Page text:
Survey Question: How many hours per week do you spend following the news?


Useful language to describe a graph

StageVocabulary and Phrases
Introduction– The picture/graph shows…
– This picture/graph has information about…
– The horizontal line is for…
– This picture/graph gives a general idea of…
– This report presents the findings of…
– The purpose of this report/survey was to…
Describing the graph– Overall, we can see that…
– The results show that…
– The graph goes up/down a lot…
– The numbers/values show…
– The graph keeps changing/stays the same/goes up and down.
– The highest point is at…
– The lowest point is at…
– There is a big/small change from… to…
– There is a big/small change from… to…
– The numbers show a pattern of…
Comparisons– Compared to…
– Similarly
– In contrast…
– There is a big difference between…
– There is a big difference between…
– Two things are different:…
– On one side, … On the other side, …
– While…, …; But…, …
Specific data and statistics– According to the graph, the percentage/number is…
– The graph shows that…
– Most/Some/Many…
– Almost two-thirds/half/one-fourth of…
– About/Around…
– It’s important to notice that…
Concluding the report– In conclusion/To finish,…
– Overall, we can say…
– This picture/graph helps us understand…
– From the graph/ diagram/ survey, we can see…
– Based on the information, we can tell…
– This survey/ graph/ diagram suggests that…

Pro tips for writing reports

Make sure that you:

  • wrote a title that shows what the report is about
  • divided the report into clear paragraphs with subheadings
  • did NOT use contractions or informal words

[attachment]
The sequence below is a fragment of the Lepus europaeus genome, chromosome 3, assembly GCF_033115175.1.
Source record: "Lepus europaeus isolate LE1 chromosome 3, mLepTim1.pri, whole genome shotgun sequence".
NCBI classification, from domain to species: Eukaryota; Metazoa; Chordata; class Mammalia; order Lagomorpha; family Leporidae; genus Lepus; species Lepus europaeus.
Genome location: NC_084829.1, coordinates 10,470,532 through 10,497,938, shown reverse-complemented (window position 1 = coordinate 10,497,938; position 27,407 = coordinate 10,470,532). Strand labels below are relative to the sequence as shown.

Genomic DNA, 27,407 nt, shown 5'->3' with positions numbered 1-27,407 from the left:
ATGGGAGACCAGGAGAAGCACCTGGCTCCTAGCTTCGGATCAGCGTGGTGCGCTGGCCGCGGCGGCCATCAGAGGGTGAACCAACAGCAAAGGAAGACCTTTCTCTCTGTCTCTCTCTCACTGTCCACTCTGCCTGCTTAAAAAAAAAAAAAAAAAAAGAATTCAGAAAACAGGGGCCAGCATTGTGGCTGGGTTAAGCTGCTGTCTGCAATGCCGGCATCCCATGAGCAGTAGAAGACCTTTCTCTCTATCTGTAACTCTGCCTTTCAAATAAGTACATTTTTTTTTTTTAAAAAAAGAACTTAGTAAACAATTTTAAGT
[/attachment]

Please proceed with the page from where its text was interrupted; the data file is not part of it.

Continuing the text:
• Used connectors and formulaic expressions (useful language)
  • Used the correct verb tenses, word forms and punctuation
  • your ideas are easy to read and understand

 Practice time

You have been asked to write a report about a media survey.

Look at the following chart.

Write your report in the comments below.


Comment Adverbs

Adverbs are a type of word that provide more information about verbs, adjectives, or other adverbs in a sentence. They describe how an action is done, when it happens, where it takes place, or to what extent.

This lesson will focus on a specific group of adverbs called “comment adverbs.” These adverbs express the speaker’s attitude, opinion, or comment about the action or situation. They add more depth and emotion to a statement. Let’s explore some common comment adverbs:

Comment AdverbMeaningExample
ActuallyEmphasizes truth or reality“I thought it was expensive, but actually, it’s quite affordable.”
AmazinglyExpresses surprise or astonishment“She sang amazingly well and impressed everyone.”
ApparentlyBased on available evidence, seemingly true“Apparently, he won the lottery, but I’m not sure.”